Last season Mike Mussina earned 51.8% of the vote, a total that for the second straight year increased substantially from the prior season’s total of 43%. According to the invaluable HOF ballot tracker run by Ryan Thibodaux, Mussina flipped a net of 26 voters from his 2015 total and was 12-for-15 among 1st-time voters.
These are both very good trends. Nine voters did drop him, but overall, he’s trending in the right direction.
We now consider how the new candidates may affect Mussina.
Jim Thome and Chipper Jones look certain to pull at least 80%. Right now Thome is 15/15 on ballots while Chipper is 14/15. Omar Vizquel is 7/15, Scott Rolen is 3/15, and Andruw Jones is 2/15. Vizquel’s support is right about where we pegged it.
Keep in mind that most voters have three new spots on their ballots because Ivan Rodriguez, Tim Raines, and Jeff Bagwell got elected. 34.2% of voters may have four spots because they also voted for Lee Smith last year. Smith’s eligibility is now over. We’ve seen this dynamic benefit Mussina already. Jose de Jesus Ortiz voted for Pudge, Raines, Bagwell, and Smith last year. He added Mussina to his ballot this year. These are the kind of voters Mussina can get help from: Those who voted for three or four candidates last year can add Mussina this year if, outside of the top two candidates, they don’t like the new class of players.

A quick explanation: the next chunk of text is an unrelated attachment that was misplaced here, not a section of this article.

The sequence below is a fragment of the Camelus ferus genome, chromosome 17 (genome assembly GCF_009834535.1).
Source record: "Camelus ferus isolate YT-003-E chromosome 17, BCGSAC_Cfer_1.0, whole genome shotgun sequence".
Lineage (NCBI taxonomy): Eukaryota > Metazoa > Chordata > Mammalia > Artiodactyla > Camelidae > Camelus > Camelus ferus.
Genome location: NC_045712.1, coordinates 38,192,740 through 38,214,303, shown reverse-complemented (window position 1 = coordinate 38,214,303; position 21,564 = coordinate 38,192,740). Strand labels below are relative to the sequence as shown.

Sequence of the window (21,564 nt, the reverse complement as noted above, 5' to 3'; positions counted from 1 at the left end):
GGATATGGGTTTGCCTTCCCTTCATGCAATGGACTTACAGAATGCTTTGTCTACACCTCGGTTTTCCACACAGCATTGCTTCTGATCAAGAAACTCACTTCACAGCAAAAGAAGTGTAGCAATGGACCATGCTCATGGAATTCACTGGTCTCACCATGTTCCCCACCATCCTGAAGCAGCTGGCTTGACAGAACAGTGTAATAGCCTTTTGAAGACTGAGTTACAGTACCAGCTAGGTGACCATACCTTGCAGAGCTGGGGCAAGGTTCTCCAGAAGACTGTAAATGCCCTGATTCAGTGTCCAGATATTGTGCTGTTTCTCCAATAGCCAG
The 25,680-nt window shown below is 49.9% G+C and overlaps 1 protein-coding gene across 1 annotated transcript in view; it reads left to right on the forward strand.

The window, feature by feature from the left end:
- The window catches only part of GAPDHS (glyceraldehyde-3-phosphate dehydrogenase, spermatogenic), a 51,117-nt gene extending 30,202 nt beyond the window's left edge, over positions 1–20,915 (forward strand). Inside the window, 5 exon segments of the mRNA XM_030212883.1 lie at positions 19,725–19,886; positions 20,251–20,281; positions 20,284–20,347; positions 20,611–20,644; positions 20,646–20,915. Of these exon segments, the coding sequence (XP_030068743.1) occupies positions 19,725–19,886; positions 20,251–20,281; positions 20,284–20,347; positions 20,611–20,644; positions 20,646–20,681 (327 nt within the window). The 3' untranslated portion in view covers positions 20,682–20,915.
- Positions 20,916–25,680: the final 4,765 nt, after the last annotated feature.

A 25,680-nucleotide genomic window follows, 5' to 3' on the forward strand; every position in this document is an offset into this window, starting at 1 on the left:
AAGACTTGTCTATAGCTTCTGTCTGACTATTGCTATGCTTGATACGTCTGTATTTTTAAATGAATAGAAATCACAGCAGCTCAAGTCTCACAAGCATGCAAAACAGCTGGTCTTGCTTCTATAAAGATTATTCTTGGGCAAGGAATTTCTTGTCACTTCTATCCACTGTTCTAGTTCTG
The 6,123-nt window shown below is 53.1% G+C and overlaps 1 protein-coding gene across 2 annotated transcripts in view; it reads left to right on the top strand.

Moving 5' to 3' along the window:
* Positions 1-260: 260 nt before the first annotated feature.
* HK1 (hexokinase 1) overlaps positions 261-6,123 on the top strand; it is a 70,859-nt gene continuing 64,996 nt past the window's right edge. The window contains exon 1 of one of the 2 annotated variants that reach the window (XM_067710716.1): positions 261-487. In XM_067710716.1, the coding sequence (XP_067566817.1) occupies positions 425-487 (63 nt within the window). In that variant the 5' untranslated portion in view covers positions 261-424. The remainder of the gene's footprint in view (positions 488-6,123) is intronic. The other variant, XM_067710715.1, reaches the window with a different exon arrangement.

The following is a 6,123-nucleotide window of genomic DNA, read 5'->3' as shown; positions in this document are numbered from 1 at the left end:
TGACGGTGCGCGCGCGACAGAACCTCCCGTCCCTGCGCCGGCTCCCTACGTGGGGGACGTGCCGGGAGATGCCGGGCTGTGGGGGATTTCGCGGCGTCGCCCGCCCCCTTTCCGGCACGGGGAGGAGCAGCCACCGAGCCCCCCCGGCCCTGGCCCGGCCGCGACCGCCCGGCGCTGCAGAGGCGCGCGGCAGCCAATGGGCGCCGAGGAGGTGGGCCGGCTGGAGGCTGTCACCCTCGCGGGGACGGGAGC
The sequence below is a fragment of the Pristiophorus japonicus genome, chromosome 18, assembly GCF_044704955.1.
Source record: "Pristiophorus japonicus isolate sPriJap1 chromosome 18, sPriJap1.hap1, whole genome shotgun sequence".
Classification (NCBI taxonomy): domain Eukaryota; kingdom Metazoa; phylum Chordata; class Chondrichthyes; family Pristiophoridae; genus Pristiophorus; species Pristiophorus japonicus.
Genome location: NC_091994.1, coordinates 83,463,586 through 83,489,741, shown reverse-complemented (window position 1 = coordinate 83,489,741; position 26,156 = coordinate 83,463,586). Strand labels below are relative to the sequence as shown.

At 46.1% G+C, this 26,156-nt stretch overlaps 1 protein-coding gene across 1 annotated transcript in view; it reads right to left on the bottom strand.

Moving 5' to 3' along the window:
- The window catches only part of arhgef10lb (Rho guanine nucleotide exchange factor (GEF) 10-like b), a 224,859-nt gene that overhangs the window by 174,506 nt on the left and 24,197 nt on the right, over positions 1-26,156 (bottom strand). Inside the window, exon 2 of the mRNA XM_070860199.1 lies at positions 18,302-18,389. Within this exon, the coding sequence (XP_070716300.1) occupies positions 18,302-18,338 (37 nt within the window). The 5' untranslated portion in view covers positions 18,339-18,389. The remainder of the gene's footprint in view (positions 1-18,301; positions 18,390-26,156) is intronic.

In general, unless you pull a Schilling, you’re going to gain voters. Last year, only Curt Schilling (-17) and Fred McGriff (-1) lost votes. So we can say with confidence that Mussina’s totals will go up.
The question is how much?
Ryan: I’m basing my math on the idea that 80% of voters have three open slots on their ballot and unless they are “small” hall guys (18.4% of the electorate voted for six or fewer players, while 51.9% vote for 10), voters will fill those slots. After Chipper and Thome, some of those open slots will go to Vizquel, some to Rolen, some to Edgar Martinez, Vlad Guerrero, and Trevor Hoffman if the voter didn’t have them already. My back of the envelope math (~80% of voters with three slots, 52% already voting for Mussina, 442 voters, and about a fourth adding Mussina to those open slots) pegs Mussina at gaining 33 votes this year. That would put him at 59%.
Patrick: I think Ryan’s a little low. I think Mussina makes it to about 60-62% I don’t have a solid mathematical basis for this. But I think we’re seeing a coalescing around candidates, especially SABR friendly ones. With Raines gone, Mussina can take his spot on the mantle. Plus, this sets up my prediction of his election next year.